The Wisconsin Housing and Economic Development Authority Foundation, Inc. recently awarded grant funds to four Madison organizations working to house various special needs populations.

The WHEDA Foundation created the Housing Grant Program in 1985, focusing on supporting the development or improvement of housing facilities in Wisconsin for low-income persons with special needs, Kevin Fischer, WHEDA spokesperson, said. Since the grant’s creation, the WHEDA Foundation has given 1,058 awards totaling $22,968,000.

Fischer said the grants are designed to help special needs populations specifically the homeless, runaways, alcohol or drug dependent people, people in need of protective services, domestic abuse victims, developmentally disabled people, people living with HIV and individuals or families who do not have access to traditional or permanent housing.

This year, out of $500,000 awarded, $69,768 was given to organizations in Madison. The Bayview Foundation, Housing Initiatives, Inc., Women in Transition and Porchlight, Inc. all received grant funds. WHEDA awarded Porchlight, Inc. the highest amount of grant money possible for one group.

“These housing providers through their applications were deemed the best of the best,” Fischer said. 

Fischer said there are two main categories for grant recipients: the emergency/transitional housing category and the permanent housing category. All four Madison organizations were part of the permanent housing category.

This year, 48 requests were submitted and 28 organizations received funding.

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Some of the Madison projects included developing supportive housing for homeless vets, improving lighting in resident rooms, addressing accessibility concerns and installing fire suppression systems in common area kitchens.

“These grants go to housing providers who take in the neediest of the needy to repair and rehab efforts to these grants funded to help upgrade these facilities thereby offering a safe haven for people who find themselves for whatever reasons to be in dire situations,” Fischer said.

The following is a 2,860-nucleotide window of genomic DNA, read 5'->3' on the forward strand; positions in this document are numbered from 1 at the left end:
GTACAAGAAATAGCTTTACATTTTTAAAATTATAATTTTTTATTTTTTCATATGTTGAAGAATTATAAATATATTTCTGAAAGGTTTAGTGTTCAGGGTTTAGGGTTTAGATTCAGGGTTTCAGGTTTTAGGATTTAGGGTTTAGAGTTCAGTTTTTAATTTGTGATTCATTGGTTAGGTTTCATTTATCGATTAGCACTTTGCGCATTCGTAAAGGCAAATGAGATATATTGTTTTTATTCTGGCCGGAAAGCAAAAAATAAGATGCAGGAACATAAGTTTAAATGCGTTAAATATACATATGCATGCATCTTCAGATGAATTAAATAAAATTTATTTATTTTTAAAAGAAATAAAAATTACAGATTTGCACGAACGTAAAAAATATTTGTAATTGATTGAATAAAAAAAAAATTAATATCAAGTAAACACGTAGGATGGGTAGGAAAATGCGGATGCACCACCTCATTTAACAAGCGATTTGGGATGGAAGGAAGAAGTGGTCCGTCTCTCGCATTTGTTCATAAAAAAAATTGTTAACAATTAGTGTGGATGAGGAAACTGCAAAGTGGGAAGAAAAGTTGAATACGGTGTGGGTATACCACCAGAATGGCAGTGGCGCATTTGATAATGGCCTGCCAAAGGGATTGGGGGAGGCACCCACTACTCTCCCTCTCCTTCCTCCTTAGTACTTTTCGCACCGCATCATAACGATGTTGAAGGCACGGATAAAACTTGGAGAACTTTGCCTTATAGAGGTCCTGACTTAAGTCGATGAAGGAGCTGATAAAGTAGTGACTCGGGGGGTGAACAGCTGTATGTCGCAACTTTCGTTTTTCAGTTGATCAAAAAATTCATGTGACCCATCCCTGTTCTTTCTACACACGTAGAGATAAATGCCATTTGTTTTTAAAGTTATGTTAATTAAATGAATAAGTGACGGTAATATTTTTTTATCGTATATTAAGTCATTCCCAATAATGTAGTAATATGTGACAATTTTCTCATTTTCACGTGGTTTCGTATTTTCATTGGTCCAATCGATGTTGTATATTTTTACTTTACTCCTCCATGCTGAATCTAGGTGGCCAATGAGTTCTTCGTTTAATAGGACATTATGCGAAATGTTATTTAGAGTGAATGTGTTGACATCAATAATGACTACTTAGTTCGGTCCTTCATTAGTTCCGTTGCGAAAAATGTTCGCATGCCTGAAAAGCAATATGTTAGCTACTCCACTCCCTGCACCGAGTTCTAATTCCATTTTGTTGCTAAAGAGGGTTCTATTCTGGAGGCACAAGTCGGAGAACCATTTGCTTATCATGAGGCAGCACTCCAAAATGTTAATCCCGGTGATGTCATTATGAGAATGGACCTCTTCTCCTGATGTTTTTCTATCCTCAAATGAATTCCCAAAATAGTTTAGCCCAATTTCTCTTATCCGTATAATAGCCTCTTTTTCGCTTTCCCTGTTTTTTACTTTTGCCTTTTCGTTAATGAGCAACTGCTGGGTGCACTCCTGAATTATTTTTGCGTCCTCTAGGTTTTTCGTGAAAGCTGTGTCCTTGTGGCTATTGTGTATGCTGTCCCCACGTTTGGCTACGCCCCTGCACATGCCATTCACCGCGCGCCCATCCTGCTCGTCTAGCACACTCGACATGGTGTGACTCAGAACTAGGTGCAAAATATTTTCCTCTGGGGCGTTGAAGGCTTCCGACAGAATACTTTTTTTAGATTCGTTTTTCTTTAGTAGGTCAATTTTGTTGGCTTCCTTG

One of the groups who received funding was Women in Transition, an organization that provides residential and social services to adult women who experience a severe and persistent mental illness, according to its Facebook page.

Kathy Lemke, the executive director of Women in Transition, said the grant money would mainly fix the flooring in its housing facility by replacing the carpeting and cracked vinyl tile.

“Without them we would not have been able to do the amount of improvements to our building that have been done over the last umpteen years,” Lemke said.

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She said Women in Transition has received the WHEDA grant money multiple times over the past 20 years.

Lemke said the grants mainly help to maintain the existing properties. She said this is a way to help provide a safe and secure environment for the women they serve.

Fischer said WHEDA often hears from leaders in Madison and other parts of the state that there is a need to address housing issues in the state. He also said many leaders continue to repeat a desire for more affordable housing, supportive housing and ways to fight homelessness.

“We feel very fortunate that we have this ability, this opportunity to provide these grants,” Fischer said.